Does Cannabis Have a Plastic Problem?
There you are, sipping your oat milk iced draft latte from your aluminum straw in your collapsible cup. You’re living your best VSCO girl life. It’s Friday, obviously, so you think to yourself; it’s time to go get some weed. So, you drive to a dispensary. When you’re there you pick an eighth, maybe it’s Blue Dream (let us live our basic lives!). You bring it to the cash informing your budtender that you brought your own canvas tote because, duh, you don’t want a plastic bag!
This is where your hopes and dreams of reducing your carbon footprint come to a grinding halt. The budtender regretfully informs you that in addition to the childproof plastic-cap packaging that makes it near impossible to get to your eighth, by law, they’re required to put it in concealed and sealed bags. Some of them, if not all of them, will be plastic. And, we hate to break it to you; most of them are non-recyclable.
Instead of smashing your collapsable cup to the ground while demanding to see a manager here’s why your weed comes in a lego fortress of packaging, what really is going to help reduce carbon footprints and why you need to vote.
The law as it stands notes that packaging needs to be child-resistant (C-R), opaque and, if it’s an edible, concentrate, tincture or suppository it also needs to be a resealable C-R container or bag. Depending on what your product is, and the packaging you have, you could have 3 layers of thick, non-recyclable plastic. While it’s easy to blame companies, it’s easier to blame government and regulation. Write your senator and urge them to provide monetary incentives to companies who use sustainable packaging. Also, we see plenty of drugs and nicotine products without being child resistant, do we really need it for products like prerolls and flower which can only get the consumer high when smoked? Probably not.
Plastic is the pollution you can see, but keeping carbon emissions low is just as critical to maintaining a thriving ecosystem. Yes, plastic breaking down in the ocean is a crisis and it needs to stop. But, recyclable plastic when disposed of properly has a better carbon footprint than glass. The problem arises when plastics are tossed into landfills and recycling centers break down. In one NPR report, paper and glass are shown to emit a higher overall footprint than some plastics. What does this mean? Every option is broken! This is not a defense of plastic, it means we need to find new materials, preferably compostable ones, because what we have isn’t working.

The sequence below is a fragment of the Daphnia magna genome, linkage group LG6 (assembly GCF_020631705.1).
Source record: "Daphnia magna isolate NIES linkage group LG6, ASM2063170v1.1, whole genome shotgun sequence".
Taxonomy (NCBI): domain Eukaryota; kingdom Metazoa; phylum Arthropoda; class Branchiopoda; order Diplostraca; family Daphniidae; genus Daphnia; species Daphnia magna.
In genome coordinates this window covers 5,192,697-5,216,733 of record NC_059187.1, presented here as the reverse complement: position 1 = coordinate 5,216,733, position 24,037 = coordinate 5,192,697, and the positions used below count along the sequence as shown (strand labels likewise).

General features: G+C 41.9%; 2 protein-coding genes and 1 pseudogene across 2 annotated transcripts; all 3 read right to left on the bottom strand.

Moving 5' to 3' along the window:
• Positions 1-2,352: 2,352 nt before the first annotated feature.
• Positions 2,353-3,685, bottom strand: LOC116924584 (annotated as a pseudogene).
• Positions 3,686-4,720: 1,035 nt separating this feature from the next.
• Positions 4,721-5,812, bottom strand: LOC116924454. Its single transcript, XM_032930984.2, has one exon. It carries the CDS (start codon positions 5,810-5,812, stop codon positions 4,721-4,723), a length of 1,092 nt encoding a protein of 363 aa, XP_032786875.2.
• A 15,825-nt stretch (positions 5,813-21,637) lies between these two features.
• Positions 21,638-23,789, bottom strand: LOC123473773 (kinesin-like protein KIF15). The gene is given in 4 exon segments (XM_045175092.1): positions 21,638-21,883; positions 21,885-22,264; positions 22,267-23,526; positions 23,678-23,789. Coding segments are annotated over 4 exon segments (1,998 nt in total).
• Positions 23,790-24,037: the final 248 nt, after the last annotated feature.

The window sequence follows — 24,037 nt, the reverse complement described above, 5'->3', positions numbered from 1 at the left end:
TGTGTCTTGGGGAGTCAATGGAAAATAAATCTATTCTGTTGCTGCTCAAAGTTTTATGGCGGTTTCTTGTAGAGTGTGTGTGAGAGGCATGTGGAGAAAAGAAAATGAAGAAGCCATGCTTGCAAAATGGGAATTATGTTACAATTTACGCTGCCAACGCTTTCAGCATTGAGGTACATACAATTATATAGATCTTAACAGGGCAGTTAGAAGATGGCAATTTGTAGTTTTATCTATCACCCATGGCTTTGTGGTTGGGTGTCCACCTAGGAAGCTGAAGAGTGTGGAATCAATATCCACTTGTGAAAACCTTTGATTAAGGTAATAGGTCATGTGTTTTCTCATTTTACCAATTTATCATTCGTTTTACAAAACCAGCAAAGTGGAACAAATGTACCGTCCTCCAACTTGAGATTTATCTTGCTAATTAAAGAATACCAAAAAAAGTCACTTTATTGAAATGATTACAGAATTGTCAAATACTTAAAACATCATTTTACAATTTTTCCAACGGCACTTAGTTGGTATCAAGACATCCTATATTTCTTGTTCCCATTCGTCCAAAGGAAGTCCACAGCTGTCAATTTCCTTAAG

It’s a problem called wishcycling. You get a coffee from your local shop and it’s paper! It must be recyclable! So, you throw it into the blue bin. If it’s not recyclable (which, unless if it’s clearly labeled, it’s not), you just contaminated the system. A long list exists as to what’s recyclable but incase you need a refresher, see below. Also, if you don’t clean and rinse your glass… it too is contaminated. Oh and unless your vape has a program… it too is probably not recyclable.
For a full list click here: https://www.epa.gov/recycle/frequent-questions-recycling
One of the biggest problems is solutions don’t readily exist. Large companies that have the capacity to invest and create solutions either stick to existing packaging while small companies don’t have the budget to research and develop new materials. This is a poke (aka OG DM) to all large companies reading this that the industry needs your help, it’ll be hard to harvest weed when there are nonstop hurricanes and forest fires.
What difference can individuals can make? For David Wallace-Wells it always goes back to politics;
“The way we relate to what we buy and how we consume, we’d all be people if we did that more responsibly but the impacts are so small… For a lot of people they distract from the real urgency of the need to take political action to vote in particular and organize beyond that.
We can get around to going vegan and stopping our flying …. but by far the most important thing to do is to get people into office that take this problem seriously… When I look around and I see people arguing about veganism, people arguing about what clothes you buy and plastic consumption… it’s so small that it often feels like a way to distract ourselves from the real problem; making us feel active when we actually are not all that active.”
— David Wallace-Wells on Still Processing by the NYT and author of “The Uninhabitable Earth.”
As traumatic as it is watching straws getting ripped from turtle’s noses, when you look at the world’s plastic consumption, straws are the tip of the melting iceberg. You shouldn’t use straws that are single use plastic, correct. But the only way to incentivize large companies to move away from creating more plastic is by limited the fossil fuel industry which is also responsible for an ungodly amount of man-made emissions. In 2017 and 2018 for the first time in years, that number went up. Coincidence that e changed administrations? Since 99% of plastics are derived from chemicals found in fossil fuels, if you want to slow the demand, restrict the supply.